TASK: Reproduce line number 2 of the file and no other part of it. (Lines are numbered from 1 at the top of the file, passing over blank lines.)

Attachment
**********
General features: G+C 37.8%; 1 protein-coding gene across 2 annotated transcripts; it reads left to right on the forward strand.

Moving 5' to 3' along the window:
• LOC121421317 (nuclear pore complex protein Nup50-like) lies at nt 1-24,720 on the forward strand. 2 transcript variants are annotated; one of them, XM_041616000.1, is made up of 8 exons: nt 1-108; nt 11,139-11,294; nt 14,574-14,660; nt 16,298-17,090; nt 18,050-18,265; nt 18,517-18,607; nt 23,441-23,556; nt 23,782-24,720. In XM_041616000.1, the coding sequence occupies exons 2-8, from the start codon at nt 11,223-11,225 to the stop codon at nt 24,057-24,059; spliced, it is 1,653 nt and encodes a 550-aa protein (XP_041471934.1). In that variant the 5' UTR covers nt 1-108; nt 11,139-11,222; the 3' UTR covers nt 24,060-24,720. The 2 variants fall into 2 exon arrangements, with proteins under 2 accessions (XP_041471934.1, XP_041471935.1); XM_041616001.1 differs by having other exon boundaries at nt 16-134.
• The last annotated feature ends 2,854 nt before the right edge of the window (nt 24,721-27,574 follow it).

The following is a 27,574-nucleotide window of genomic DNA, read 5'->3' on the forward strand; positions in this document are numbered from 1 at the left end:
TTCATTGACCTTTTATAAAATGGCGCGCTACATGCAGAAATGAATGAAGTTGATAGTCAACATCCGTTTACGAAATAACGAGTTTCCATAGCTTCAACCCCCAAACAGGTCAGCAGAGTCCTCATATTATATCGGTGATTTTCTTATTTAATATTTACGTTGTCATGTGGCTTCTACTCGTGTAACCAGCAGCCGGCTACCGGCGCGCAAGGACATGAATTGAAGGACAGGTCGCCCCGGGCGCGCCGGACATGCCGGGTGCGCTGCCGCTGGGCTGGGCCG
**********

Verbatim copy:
Moving 5' to 3' along the window: